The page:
MAR 06, 2022 10:00 AM PST

Does Your Pet's Food Have Endangered Shark In It? DNA Technology Can Tell.

WRITTEN BY: Ryan Vingum

Sharks play crucial roles in marine ecosystems. As predators, they loom large at the top of many marine food chains and help maintain a certain balance. 

Unfortunately, many shark species are declining in numbers, with many of them endangered or at risk of endangerment, threatening ecosystems. There are many reasons for these declines (such as climate change and loss of habitat) though overfishing of sharks, in particular, has caused a significant decrease in shark populations. Shark byproducts are used for a range of purposes, including meat and even beauty cosmetics (though all plants and animals make it, an oil called squalene is derived from sharks for many cosmetic products). 

To make matters worse, it turns out the meat of endangered sharks could be showing up in your pet’s food. 

Published in Frontiers in Marine Science, researchers outline efforts to understand to what extent shark byproducts are found in pet foods sold in Asian markets. Researchers cite a previous study conducted in the U.S. that had similar goals, and found the presence of sharks in 78 different pet food products. 

Researchers looked at 144 different samples of pet food products sold in Singapore to look for traces of shark by product. Researchers found that almost a third of sampled products contained shark byproducts, with the most prominent species including the blue shark and  whitetip reef shark, both of which are listed as vulnerable species.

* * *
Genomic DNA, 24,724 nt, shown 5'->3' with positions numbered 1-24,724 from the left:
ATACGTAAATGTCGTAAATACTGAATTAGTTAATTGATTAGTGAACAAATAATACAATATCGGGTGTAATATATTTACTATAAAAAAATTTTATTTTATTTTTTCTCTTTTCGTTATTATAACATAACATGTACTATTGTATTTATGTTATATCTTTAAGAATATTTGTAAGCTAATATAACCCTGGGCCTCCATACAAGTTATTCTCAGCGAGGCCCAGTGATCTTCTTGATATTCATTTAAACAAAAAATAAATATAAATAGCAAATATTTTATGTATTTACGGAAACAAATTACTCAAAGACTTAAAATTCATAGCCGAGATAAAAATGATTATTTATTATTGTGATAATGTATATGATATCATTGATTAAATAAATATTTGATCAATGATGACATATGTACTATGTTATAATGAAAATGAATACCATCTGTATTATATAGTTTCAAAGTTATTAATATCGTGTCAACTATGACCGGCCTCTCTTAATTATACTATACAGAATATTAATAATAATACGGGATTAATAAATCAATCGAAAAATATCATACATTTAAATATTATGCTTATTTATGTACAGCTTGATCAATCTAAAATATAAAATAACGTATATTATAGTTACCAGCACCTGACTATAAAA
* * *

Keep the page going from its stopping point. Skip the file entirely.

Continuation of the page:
DNA barcoding was used to look for shark DNA in pet food products. DNA barcoding is a way of making species-level identifications. Barcoding usually uses a particular section of a DNA sequence from a genome to make these identifications. In addition to helping monitor species, barcoding can also be used for a range of other conservation tasks as well agriculture, for example.  

But “shark” doesn’t show up on a food label; you might see a vague term like “ocean fish” or “white fish,” instead. That’s why the study authors urge for greater transparency in food labeling to help call attention to the overfishing of endangered shark species and help regulate fishing activities. 

Sources: EurekaAlert!; Frontiers in Marine Science; Nature

About the Author
Master's (MA/MS/Other)
Science writer and editor, with a focus on simplifying complex information about health, medicine, technology, and clinical drug development for a general audience.
You May Also Like
Loading Comments...